It disrupts obviously the one who it just whisked away…
and it disrupts those who are now without the one Death so rudely, or thankfully, took away.

Picking up the pieces is, more times than not, an emotional nightmare.
I’ve done my share of picking up and I’ve not much cared for it.
But haven’t we all….

There is such a finality to it all.
No reruns, no redos, no getting back.
It’s a done and done sort of deal.

It’s the ultimate in being robbed or stolen from…
And I don’t like that.

Yet if given the option of living forever, I would politely decline.

For life is hard.

Oh don’t get me wrong, Life is grand as well,
but overall, it can be hard.

Yet I feel an odd sense when pondering death…
something I really don’t like pondering…
as in, I’d rather not think about it.

I don’t like thinking about being separated from those I love…
Me from them and them from me.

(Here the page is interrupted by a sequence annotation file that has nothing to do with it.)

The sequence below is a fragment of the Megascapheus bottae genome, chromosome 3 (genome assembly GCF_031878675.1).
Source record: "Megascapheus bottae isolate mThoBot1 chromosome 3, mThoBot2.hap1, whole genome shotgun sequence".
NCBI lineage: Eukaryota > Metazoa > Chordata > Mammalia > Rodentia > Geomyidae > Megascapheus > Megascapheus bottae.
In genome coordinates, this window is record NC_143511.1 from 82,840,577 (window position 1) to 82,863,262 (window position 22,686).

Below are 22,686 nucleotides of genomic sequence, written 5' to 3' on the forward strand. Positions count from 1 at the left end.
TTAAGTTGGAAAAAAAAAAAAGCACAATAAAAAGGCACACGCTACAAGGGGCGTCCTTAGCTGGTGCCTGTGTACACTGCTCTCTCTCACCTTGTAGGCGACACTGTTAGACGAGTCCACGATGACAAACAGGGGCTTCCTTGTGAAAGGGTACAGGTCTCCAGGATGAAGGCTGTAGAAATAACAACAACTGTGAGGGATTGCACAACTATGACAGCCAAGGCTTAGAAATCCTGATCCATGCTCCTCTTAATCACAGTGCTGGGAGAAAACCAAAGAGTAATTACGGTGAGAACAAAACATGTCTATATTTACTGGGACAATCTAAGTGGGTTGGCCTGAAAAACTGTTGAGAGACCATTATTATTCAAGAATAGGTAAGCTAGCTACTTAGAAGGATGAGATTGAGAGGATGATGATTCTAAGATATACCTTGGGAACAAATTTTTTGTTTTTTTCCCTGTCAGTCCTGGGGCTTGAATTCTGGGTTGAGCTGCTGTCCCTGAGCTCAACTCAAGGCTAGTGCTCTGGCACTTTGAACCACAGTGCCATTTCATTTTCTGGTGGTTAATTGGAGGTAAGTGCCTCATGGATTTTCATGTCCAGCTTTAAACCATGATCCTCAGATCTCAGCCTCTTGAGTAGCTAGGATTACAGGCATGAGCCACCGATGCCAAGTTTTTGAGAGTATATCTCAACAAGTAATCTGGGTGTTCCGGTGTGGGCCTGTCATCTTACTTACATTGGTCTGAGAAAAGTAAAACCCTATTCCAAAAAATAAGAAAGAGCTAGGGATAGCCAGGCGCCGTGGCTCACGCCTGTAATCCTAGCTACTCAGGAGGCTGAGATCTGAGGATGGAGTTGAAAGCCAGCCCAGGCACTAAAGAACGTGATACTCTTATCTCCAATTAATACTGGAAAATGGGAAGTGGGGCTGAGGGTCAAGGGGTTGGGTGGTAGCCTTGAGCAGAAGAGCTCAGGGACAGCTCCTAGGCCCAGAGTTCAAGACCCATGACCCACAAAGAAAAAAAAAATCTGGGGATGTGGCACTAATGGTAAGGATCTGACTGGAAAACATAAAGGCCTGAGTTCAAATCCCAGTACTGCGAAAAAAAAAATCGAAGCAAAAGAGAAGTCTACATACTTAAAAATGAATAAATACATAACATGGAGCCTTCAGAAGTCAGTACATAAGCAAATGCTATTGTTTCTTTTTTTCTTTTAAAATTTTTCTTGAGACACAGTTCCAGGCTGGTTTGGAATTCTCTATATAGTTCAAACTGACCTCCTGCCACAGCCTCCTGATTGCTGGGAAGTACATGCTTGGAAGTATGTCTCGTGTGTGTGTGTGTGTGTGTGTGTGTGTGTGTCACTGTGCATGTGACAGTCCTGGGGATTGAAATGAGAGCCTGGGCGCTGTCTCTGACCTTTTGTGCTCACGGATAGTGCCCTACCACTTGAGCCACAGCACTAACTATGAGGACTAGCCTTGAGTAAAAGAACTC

Of things moving merrily along without me.
I would be so sad.
Yet is that not our ego…thinking we just need to be here, in the thick of it all…
Or fretting over what we might just miss…

And then there is the wondering of exactly where might I be headed.
Up, down, all around….

I like to think I’m headed in the right direction…
Being a follower of the Resurrected Christ.
Having confessed, and confessed some more, those egregious actions and sins of mine…
and then trusting in God’s promise and Holy word…

Yet what human, no matter how much they profess, claim, proclaim and believe…
isn’t plagued by questions?
If you’re not, nor haven’t been, your’e a far better person than I…

Yet I do know that the Prince of Darkness loves to whisper in the ear of the faithful